etween innings, Tapia rejoins the cluster of women poised from box seats on the first base line. They are members of the Richmond Braves' Booster Club, primed for action. The Braves are safely ahead by 5. Soon talk turns to yesterday's fluke.

Pedro Swann had hit a dinger in the afternoon game. The homer helped ace a much-needed win for the Braves that nearly tipped their record to .500. It also incurred a casualty for one member of the team. The ball had shattered the windshield of a car lent to pitcher Delvis Pacheco. Naturally, Tapia is aware of this. During baseball season, she rents part of her house to Swann.

Thanks to booster-club e-mail, word had spread among the others like a 90 mph fast ball. The booster club has its perks. Members get news on roster changes. There are social events with the team. And, for some, when a hapless ball falls out of the sky, there comes a dawning that the players' lives are, in some ways, like their own.

"Sometimes it's hard to realize what the real important things are when you're clambering your way to the top," says Tapia. None of their boys are superstars, yet. Deep in her heart, Tapia knows few of them ever will be.

After the seventh inning, Tapia is again on the move.

She shuffles off to offer to relieve her friend at the Braves' souvenir stand. Fifteen minutes later the friend returns. Next, Tapia darts outside to visit with stadium workers at the tunnel.

"Everbody knows Janice," says Percy Mines, who has been a sentinel at the Braves' bullpen for 13 years. "Everybody loves Janice. She's good people, she's really good people."

Mines teases Tapia, calling out her name in earshot of Braves pitchers warming up in the bullpen. "Hey, number 23! Hey, number 23! Here's Janice!" he calls.

Tapia runs away. "I've got to get away from here. Those guys will think I'm stalking them."

She races around the front of the stadium and up the steps. "I've got to check on the boys."

On the way, she runs into a Brave.

"Hey, Izzy," she calls out to Villegas, the pitcher in last night's game.

"Hi," he says back.

Tapia stops to chat with Sabrina Jeter in the ticket office. "Sabrina's my buddy," she says.

"Everybody knows everybody," says Jeter, whose husband works at the games, too. "It's a club."

"We love our boys," says Tapia.

"She's the number one fan of the Richmond Braves," says Jeter.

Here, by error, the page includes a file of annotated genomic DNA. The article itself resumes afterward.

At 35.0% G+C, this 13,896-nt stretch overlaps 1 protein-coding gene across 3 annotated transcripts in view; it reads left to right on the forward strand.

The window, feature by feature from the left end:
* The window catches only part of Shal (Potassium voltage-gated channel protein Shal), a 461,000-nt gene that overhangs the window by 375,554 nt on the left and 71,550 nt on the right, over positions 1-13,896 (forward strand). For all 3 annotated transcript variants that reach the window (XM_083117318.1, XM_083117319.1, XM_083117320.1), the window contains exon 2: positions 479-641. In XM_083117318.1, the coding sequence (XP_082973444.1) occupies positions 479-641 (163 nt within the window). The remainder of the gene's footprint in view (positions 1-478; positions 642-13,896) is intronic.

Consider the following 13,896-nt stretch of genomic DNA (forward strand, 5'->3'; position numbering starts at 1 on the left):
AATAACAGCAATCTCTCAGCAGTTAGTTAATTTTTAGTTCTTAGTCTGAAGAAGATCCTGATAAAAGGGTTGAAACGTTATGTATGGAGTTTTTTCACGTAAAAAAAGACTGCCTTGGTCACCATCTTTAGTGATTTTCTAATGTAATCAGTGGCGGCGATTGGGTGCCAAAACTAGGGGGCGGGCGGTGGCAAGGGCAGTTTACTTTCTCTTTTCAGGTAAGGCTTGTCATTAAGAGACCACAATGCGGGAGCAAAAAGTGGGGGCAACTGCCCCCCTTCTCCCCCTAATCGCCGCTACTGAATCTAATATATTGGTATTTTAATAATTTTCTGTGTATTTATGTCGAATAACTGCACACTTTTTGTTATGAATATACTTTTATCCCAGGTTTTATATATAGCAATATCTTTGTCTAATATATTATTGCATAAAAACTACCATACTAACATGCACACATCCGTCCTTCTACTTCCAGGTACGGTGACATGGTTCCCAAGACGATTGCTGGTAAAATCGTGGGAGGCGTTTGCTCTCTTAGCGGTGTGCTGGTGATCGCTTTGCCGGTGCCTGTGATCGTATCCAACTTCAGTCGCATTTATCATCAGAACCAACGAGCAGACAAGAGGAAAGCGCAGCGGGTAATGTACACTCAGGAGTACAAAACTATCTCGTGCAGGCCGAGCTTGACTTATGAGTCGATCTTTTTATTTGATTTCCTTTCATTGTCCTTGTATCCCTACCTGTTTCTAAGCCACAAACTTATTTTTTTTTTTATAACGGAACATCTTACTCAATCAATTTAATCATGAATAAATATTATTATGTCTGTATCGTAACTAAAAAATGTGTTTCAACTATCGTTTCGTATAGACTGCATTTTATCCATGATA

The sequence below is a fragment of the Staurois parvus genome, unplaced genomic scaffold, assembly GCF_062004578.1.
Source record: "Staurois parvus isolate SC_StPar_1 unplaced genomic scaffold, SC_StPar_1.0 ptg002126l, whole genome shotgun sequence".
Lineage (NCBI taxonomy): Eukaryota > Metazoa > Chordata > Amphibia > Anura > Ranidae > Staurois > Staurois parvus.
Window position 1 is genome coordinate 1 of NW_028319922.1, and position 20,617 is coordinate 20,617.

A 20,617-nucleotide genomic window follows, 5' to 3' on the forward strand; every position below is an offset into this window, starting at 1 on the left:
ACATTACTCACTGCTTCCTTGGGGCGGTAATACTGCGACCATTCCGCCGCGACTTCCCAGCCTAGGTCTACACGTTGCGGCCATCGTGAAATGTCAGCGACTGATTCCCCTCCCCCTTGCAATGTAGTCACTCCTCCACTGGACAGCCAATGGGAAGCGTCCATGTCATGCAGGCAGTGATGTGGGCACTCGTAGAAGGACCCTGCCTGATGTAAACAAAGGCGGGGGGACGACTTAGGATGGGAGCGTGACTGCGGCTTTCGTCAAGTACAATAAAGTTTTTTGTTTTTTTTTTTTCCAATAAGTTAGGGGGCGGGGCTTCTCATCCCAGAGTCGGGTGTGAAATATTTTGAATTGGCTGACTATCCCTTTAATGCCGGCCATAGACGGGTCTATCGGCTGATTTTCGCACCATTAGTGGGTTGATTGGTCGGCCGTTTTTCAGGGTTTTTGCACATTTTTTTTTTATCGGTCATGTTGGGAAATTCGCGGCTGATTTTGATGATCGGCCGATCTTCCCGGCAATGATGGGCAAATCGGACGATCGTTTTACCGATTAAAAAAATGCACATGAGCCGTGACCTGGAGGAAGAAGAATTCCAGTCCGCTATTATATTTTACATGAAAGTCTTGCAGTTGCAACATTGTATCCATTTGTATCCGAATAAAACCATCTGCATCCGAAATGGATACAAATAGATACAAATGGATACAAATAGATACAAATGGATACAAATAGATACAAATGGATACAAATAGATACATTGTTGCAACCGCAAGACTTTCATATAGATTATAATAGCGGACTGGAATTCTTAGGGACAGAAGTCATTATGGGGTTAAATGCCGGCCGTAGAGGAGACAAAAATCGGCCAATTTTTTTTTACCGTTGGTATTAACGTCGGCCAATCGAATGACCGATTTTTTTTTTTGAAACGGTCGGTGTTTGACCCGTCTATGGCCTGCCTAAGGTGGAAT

It's off to the Diamond Room, the stadium's indoor restaurant, to cool off and sit down.

Tapia knows all the workers here, too. She asks one how her practice is since she graduated from medical school. Tapia had remembered that the woman had to work extra hours to pay off her loans while trying to grow her practice. The woman fills her in while Tapia sips her beer.

At the top of the eighth the Braves' Marcus Giles hits a double to left field, driving in two runs to make it 9 to 2. Next, another run is scored. Finally, Swann follows with a pop out for three. In the bottom of the eighth, Pawtucket scores. Tapia barely blinks.

It's 10 to 2 at the top of the ninth. Janice is at the exit talking to an usher, asking her if she's done with school.

Clumps of powdery moths race and dip against the black sky and glaring spotlights. A run comes in for Pawtucket to make it 10 to 3.

"The good news is it's almost impossible to ruin an eight-run lead," says one of Tapia's friends. The next play is the game's last.

"Yeah!" says Tapia, as Marcus Giles catches a pop fly. "We won, we won!"

Still, Tapia doesn't go home just yet. "They sign out here," she says, pointing to the fence where already a pack of boys have gathered. It's the last chance for collectors to catch visiting players before they board the vans. "But you gotta be able to recognize them out of uniform," she warns. Tapia decides not to wait this one out. She's already scored autographs from three days' worth of games against Pawtucket. She walks around by the tunnel.

"When Andruw Jones was in town this is where I went to get his autograph," she says. "I was terrible."

Approaching the Will Call booth, Tapia recognizes one of her favorite Braves' fans sitting alone on a bench. The stadium is silent and the parking lot is nearly empty. The elderly woman is waiting for her daughter to drive closer with the car. They come together to all the games, says Tap. Have done this for years.

"It's chilly," the woman says.

"Yes, it sure got cold," Tapia replies.

"But we won again, and that's what counts," says the woman. Her daughter pulls up and the woman makes her way with her walker to the car. "See you tomorrow," Tapia calls.

By the Braves' side of the tunnel a few stragglers wait for players to come out, hoping for one last autograph of the night. Chief, the Braves' unofficial basset-hound mascot, dozes by the field. It's 9:47. The scoreboard has been turned off.

A player walks through the tunnel, stops, and turns back. A minute later he emerges with something in his hand. He reaches a fan who has been waiting for him. The player hands him a broken black bat. "Here you go, brother," says Braves infielder Chan Perry.

The young man smiles. The man takes the cracked Louisville Slugger, emblazoned with Perry's name, and beams, cradling his prize.

Tapia watches Perry as he crosses the parking lot. She turns to the Braves fan and pats her chest over her heart, as if she knows exactly what he's feeling.

"You meet the nicest people at the ballpark," she says. S